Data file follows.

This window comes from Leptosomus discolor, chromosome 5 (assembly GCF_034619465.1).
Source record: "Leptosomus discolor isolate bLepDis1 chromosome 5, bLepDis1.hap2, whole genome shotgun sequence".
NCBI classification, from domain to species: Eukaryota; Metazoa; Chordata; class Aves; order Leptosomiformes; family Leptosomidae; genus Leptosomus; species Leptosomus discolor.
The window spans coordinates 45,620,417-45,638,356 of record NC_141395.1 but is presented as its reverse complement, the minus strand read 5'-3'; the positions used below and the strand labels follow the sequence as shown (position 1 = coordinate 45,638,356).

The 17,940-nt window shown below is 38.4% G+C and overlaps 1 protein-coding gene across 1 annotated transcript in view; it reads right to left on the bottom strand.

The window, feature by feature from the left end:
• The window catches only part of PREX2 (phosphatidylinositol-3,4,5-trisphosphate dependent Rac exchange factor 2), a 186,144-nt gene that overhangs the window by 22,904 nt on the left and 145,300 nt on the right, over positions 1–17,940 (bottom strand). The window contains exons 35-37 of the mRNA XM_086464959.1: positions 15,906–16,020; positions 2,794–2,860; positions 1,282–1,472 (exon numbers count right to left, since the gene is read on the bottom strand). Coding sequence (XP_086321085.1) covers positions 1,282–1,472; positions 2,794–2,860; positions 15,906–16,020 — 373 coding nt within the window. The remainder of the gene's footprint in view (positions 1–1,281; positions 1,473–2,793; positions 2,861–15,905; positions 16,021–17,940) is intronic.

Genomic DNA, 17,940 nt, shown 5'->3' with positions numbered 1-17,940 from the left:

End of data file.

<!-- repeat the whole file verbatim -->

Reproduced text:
This window comes from Leptosomus discolor, chromosome 5 (assembly GCF_034619465.1).
Source record: "Leptosomus discolor isolate bLepDis1 chromosome 5, bLepDis1.hap2, whole genome shotgun sequence".
NCBI classification, from domain to species: Eukaryota; Metazoa; Chordata; class Aves; order Leptosomiformes; family Leptosomidae; genus Leptosomus; species Leptosomus discolor.
The window spans coordinates 45,620,417-45,638,356 of record NC_141395.1 but is presented as its reverse complement, the minus strand read 5'-3'; the positions used below and the strand labels follow the sequence as shown (position 1 = coordinate 45,638,356).

The 17,940-nt window shown below is 38.4% G+C and overlaps 1 protein-coding gene across 1 annotated transcript in view; it reads right to left on the bottom strand.

The window, feature by feature from the left end:
• The window catches only part of PREX2 (phosphatidylinositol-3,4,5-trisphosphate dependent Rac exchange factor 2), a 186,144-nt gene that overhangs the window by 22,904 nt on the left and 145,300 nt on the right, over positions 1–17,940 (bottom strand). The window contains exons 35-37 of the mRNA XM_086464959.1: positions 15,906–16,020; positions 2,794–2,860; positions 1,282–1,472 (exon numbers count right to left, since the gene is read on the bottom strand). Coding sequence (XP_086321085.1) covers positions 1,282–1,472; positions 2,794–2,860; positions 15,906–16,020 — 373 coding nt within the window. The remainder of the gene's footprint in view (positions 1–1,281; positions 1,473–2,793; positions 2,861–15,905; positions 16,021–17,940) is intronic.

Genomic DNA, 17,940 nt, shown 5'->3' with positions numbered 1-17,940 from the left: